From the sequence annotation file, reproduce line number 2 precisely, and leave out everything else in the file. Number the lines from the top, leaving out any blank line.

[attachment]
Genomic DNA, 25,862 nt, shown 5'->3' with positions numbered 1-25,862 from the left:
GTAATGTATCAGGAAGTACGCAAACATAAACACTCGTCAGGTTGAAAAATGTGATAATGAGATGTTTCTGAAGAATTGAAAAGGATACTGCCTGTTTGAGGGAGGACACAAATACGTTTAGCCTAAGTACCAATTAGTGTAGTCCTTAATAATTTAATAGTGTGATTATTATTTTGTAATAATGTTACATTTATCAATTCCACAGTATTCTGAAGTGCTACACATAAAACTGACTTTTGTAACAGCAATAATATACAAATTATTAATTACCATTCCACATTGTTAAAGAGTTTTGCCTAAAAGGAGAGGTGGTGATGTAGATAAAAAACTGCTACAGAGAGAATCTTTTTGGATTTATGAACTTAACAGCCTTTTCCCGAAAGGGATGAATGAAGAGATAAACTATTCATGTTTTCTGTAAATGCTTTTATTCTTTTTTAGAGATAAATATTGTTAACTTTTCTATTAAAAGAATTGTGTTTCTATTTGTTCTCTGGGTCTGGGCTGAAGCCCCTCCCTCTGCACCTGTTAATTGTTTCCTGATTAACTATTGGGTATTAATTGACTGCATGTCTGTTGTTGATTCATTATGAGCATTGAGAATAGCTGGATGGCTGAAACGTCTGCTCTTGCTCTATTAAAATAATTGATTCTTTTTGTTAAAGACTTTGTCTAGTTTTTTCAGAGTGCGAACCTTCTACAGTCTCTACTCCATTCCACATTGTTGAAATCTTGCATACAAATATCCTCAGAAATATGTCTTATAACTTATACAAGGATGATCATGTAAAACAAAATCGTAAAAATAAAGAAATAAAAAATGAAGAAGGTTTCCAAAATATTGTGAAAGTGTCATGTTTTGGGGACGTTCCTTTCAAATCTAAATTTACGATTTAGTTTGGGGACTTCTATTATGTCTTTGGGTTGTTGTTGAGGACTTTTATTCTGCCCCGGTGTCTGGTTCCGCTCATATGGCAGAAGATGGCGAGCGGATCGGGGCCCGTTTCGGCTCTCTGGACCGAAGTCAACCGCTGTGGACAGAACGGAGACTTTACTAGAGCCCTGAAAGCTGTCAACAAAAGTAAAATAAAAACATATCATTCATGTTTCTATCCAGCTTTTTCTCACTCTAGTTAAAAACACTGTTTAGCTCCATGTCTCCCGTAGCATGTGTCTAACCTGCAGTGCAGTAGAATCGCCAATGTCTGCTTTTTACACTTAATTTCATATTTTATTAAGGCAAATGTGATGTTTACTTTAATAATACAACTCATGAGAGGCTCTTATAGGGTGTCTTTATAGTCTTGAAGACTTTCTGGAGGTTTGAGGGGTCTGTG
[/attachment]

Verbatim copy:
GTAATGTATCAGGAAGTACGCAAACATAAACACTCGTCAGGTTGAAAAATGTGATAATGAGATGTTTCTGAAGAATTGAAAAGGATACTGCCTGTTTGAGGGAGGACACAAATACGTTTAGCCTAAGTACCAATTAGTGTAGTCCTTAATAATTTAATAGTGTGATTATTATTTTGTAATAATGTTACATTTATCAATTCCACAGTATTCTGAAGTGCTACACATAAAACTGACTTTTGTAACAGCAATAATATACAAATTATTAATTACCATTCCACATTGTTAAAGAGTTTTGCCTAAAAGGAGAGGTGGTGATGTAGATAAAAAACTGCTACAGAGAGAATCTTTTTGGATTTATGAACTTAACAGCCTTTTCCCGAAAGGGATGAATGAAGAGATAAACTATTCATGTTTTCTGTAAATGCTTTTATTCTTTTTTAGAGATAAATATTGTTAACTTTTCTATTAAAAGAATTGTGTTTCTATTTGTTCTCTGGGTCTGGGCTGAAGCCCCTCCCTCTGCACCTGTTAATTGTTTCCTGATTAACTATTGGGTATTAATTGACTGCATGTCTGTTGTTGATTCATTATGAGCATTGAGAATAGCTGGATGGCTGAAACGTCTGCTCTTGCTCTATTAAAATAATTGATTCTTTTTGTTAAAGACTTTGTCTAGTTTTTTCAGAGTGCGAACCTTCTACAGTCTCTACTCCATTCCACATTGTTGAAATCTTGCATACAAATATCCTCAGAAATATGTCTTATAACTTATACAAGGATGATCATGTAAAACAAAATCGTAAAAATAAAGAAATAAAAAATGAAGAAGGTTTCCAAAATATTGTGAAAGTGTCATGTTTTGGGGACGTTCCTTTCAAATCTAAATTTACGATTTAGTTTGGGGACTTCTATTATGTCTTTGGGTTGTTGTTGAGGACTTTTATTCTGCCCCGGTGTCTGGTTCCGCTCATATGGCAGAAGATGGCGAGCGGATCGGGGCCCGTTTCGGCTCTCTGGACCGAAGTCAACCGCTGTGGACAGAACGGAGACTTTACTAGAGCCCTGAAAGCTGTCAACAAAAGTAAAATAAAAACATATCATTCATGTTTCTATCCAGCTTTTTCTCACTCTAGTTAAAAACACTGTTTAGCTCCATGTCTCCCGTAGCATGTGTCTAACCTGCAGTGCAGTAGAATCGCCAATGTCTGCTTTTTACACTTAATTTCATATTTTATTAAGGCAAATGTGATGTTTACTTTAATAATACAACTCATGAGAGGCTCTTATAGGGTGTCTTTATAGTCTTGAAGACTTTCTGGAGGTTTGAGGGGTCTGTG